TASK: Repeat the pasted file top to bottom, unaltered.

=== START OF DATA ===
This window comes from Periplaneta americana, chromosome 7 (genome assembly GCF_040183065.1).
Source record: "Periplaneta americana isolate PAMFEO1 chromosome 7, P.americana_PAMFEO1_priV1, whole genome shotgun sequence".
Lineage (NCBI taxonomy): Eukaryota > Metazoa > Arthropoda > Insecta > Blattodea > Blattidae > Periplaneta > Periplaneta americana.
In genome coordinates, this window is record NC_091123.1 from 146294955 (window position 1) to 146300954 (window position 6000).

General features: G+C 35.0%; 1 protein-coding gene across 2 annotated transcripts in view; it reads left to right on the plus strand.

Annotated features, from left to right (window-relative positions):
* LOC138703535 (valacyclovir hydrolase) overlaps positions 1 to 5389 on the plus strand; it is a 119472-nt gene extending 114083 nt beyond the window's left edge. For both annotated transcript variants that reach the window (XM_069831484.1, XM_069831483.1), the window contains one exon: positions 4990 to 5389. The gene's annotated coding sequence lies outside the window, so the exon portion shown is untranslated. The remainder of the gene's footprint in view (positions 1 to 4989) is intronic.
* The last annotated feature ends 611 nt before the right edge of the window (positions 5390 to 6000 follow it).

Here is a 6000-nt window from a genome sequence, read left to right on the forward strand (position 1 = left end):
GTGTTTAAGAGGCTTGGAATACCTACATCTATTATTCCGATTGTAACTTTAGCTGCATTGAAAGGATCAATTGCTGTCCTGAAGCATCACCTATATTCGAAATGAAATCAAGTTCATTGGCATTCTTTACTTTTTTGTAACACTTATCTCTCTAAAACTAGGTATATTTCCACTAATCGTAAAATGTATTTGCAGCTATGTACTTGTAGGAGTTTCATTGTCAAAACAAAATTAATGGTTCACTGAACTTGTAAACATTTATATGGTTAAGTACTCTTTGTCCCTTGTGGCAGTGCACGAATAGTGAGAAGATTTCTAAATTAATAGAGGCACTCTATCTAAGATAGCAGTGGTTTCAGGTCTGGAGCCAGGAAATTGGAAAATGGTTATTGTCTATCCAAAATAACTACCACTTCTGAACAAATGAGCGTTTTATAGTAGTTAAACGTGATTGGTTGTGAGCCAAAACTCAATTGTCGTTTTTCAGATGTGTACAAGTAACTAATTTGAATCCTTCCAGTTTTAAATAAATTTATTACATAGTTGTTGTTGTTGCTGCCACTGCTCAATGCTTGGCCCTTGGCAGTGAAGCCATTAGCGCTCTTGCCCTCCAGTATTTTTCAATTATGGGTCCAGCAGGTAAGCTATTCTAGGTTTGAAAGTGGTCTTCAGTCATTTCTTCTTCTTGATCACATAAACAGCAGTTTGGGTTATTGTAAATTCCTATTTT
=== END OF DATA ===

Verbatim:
This window comes from Periplaneta americana, chromosome 7 (genome assembly GCF_040183065.1).
Source record: "Periplaneta americana isolate PAMFEO1 chromosome 7, P.americana_PAMFEO1_priV1, whole genome shotgun sequence".
Lineage (NCBI taxonomy): Eukaryota > Metazoa > Arthropoda > Insecta > Blattodea > Blattidae > Periplaneta > Periplaneta americana.
In genome coordinates, this window is record NC_091123.1 from 146294955 (window position 1) to 146300954 (window position 6000).

General features: G+C 35.0%; 1 protein-coding gene across 2 annotated transcripts in view; it reads left to right on the plus strand.

Annotated features, from left to right (window-relative positions):
* LOC138703535 (valacyclovir hydrolase) overlaps positions 1 to 5389 on the plus strand; it is a 119472-nt gene extending 114083 nt beyond the window's left edge. For both annotated transcript variants that reach the window (XM_069831484.1, XM_069831483.1), the window contains one exon: positions 4990 to 5389. The gene's annotated coding sequence lies outside the window, so the exon portion shown is untranslated. The remainder of the gene's footprint in view (positions 1 to 4989) is intronic.
* The last annotated feature ends 611 nt before the right edge of the window (positions 5390 to 6000 follow it).

Here is a 6000-nt window from a genome sequence, read left to right on the forward strand (position 1 = left end):
GTGTTTAAGAGGCTTGGAATACCTACATCTATTATTCCGATTGTAACTTTAGCTGCATTGAAAGGATCAATTGCTGTCCTGAAGCATCACCTATATTCGAAATGAAATCAAGTTCATTGGCATTCTTTACTTTTTTGTAACACTTATCTCTCTAAAACTAGGTATATTTCCACTAATCGTAAAATGTATTTGCAGCTATGTACTTGTAGGAGTTTCATTGTCAAAACAAAATTAATGGTTCACTGAACTTGTAAACATTTATATGGTTAAGTACTCTTTGTCCCTTGTGGCAGTGCACGAATAGTGAGAAGATTTCTAAATTAATAGAGGCACTCTATCTAAGATAGCAGTGGTTTCAGGTCTGGAGCCAGGAAATTGGAAAATGGTTATTGTCTATCCAAAATAACTACCACTTCTGAACAAATGAGCGTTTTATAGTAGTTAAACGTGATTGGTTGTGAGCCAAAACTCAATTGTCGTTTTTCAGATGTGTACAAGTAACTAATTTGAATCCTTCCAGTTTTAAATAAATTTATTACATAGTTGTTGTTGTTGCTGCCACTGCTCAATGCTTGGCCCTTGGCAGTGAAGCCATTAGCGCTCTTGCCCTCCAGTATTTTTCAATTATGGGTCCAGCAGGTAAGCTATTCTAGGTTTGAAAGTGGTCTTCAGTCATTTCTTCTTCTTGATCACATAAACAGCAGTTTGGGTTATTGTAAATTCCTATTTT